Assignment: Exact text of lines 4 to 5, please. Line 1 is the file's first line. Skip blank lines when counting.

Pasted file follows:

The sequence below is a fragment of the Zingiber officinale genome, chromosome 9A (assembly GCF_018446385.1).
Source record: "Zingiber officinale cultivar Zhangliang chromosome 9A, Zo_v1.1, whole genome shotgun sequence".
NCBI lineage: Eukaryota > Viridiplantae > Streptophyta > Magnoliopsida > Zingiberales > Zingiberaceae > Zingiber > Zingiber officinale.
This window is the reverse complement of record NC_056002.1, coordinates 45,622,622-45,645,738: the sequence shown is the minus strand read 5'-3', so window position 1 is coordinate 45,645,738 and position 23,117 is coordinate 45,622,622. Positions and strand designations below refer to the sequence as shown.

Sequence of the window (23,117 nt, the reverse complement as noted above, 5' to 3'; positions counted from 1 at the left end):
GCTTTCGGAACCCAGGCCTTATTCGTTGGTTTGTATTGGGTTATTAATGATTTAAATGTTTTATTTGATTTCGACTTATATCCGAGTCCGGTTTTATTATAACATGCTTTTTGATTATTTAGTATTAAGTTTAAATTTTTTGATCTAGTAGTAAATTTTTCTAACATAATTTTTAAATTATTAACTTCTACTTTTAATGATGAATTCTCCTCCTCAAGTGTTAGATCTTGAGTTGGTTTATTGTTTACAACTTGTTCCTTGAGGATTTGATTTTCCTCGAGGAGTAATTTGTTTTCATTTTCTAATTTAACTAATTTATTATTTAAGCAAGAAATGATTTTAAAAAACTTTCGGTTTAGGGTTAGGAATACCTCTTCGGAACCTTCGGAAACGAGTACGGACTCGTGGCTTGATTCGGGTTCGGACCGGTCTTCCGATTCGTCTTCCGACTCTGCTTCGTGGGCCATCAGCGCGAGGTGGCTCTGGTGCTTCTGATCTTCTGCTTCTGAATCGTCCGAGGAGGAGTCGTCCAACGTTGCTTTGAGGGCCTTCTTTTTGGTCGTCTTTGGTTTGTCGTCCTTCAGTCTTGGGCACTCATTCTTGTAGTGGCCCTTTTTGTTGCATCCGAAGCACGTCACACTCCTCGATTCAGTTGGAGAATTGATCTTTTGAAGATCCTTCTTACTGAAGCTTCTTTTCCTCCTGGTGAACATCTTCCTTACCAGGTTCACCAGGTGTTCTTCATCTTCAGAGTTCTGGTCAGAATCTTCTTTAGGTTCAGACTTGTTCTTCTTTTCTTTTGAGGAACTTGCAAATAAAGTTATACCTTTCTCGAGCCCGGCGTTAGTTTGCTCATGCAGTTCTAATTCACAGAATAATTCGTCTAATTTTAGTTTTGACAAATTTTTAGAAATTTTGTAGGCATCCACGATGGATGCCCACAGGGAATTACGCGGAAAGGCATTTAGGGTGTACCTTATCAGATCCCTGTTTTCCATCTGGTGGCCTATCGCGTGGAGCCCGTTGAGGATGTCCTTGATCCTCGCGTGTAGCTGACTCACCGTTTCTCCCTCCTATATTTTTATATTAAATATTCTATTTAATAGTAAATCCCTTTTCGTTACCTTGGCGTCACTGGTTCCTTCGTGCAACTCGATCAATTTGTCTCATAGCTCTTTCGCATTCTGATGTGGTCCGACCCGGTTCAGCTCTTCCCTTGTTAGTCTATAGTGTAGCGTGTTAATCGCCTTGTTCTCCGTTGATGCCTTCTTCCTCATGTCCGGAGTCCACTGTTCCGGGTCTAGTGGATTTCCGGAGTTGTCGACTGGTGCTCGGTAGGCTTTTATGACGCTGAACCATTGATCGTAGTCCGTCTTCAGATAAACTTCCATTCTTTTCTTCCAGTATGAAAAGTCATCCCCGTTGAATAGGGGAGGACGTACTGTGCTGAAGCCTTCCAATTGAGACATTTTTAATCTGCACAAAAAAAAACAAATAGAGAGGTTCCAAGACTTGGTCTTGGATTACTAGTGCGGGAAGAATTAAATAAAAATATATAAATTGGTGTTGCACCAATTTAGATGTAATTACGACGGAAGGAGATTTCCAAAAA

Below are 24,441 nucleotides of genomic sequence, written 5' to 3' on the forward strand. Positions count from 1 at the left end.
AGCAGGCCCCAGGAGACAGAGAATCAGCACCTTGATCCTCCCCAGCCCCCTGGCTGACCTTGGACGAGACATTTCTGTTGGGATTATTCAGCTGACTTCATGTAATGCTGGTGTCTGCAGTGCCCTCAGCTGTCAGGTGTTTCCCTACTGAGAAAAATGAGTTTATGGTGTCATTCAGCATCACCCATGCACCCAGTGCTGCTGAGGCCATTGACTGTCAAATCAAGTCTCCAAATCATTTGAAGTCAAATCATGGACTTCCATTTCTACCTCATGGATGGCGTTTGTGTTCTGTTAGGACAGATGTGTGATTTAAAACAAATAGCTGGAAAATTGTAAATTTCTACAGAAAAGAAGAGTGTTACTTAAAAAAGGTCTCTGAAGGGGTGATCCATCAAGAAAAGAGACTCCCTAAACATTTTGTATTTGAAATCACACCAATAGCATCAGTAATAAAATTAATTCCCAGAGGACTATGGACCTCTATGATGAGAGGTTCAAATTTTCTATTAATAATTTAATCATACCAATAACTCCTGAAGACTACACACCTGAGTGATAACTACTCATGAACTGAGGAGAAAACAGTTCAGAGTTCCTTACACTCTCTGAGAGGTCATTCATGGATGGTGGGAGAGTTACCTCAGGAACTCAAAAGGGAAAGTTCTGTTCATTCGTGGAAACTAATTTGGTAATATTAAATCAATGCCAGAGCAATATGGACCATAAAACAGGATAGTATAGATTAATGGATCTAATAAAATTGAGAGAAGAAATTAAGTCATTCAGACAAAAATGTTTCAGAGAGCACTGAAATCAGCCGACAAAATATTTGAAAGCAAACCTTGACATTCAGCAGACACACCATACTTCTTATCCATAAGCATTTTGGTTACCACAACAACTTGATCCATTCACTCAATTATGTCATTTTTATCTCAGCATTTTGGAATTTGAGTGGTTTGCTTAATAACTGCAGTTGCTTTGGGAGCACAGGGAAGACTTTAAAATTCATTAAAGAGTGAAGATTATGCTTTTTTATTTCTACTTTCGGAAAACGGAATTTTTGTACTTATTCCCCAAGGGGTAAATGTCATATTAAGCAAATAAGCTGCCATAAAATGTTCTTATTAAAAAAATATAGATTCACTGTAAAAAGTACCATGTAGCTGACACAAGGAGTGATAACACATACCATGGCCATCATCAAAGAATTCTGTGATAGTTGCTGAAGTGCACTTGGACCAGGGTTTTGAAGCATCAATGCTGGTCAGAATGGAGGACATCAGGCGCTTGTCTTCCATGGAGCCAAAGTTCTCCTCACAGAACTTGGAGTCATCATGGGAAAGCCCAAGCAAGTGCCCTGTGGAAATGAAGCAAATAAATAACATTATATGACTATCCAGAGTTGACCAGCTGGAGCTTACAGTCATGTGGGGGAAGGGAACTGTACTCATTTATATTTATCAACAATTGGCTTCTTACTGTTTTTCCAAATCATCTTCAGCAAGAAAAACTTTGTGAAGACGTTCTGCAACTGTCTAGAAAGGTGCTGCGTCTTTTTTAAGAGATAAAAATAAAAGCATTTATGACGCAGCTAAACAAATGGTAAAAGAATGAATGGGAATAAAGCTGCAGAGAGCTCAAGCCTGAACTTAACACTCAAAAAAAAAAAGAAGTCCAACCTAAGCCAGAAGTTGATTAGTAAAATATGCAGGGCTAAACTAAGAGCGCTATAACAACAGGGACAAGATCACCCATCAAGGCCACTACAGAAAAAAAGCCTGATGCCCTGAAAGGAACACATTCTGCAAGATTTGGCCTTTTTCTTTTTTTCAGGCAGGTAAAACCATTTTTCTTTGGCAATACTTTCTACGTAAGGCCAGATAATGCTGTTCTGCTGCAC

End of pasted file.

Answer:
This window is the reverse complement of record NC_056002.1, coordinates 45,622,622-45,645,738: the sequence shown is the minus strand read 5'-3', so window position 1 is coordinate 45,645,738 and position 23,117 is coordinate 45,622,622. Positions and strand designations below refer to the sequence as shown.

Sequence of the window (23,117 nt, the reverse complement as noted above, 5' to 3'; positions counted from 1 at the left end):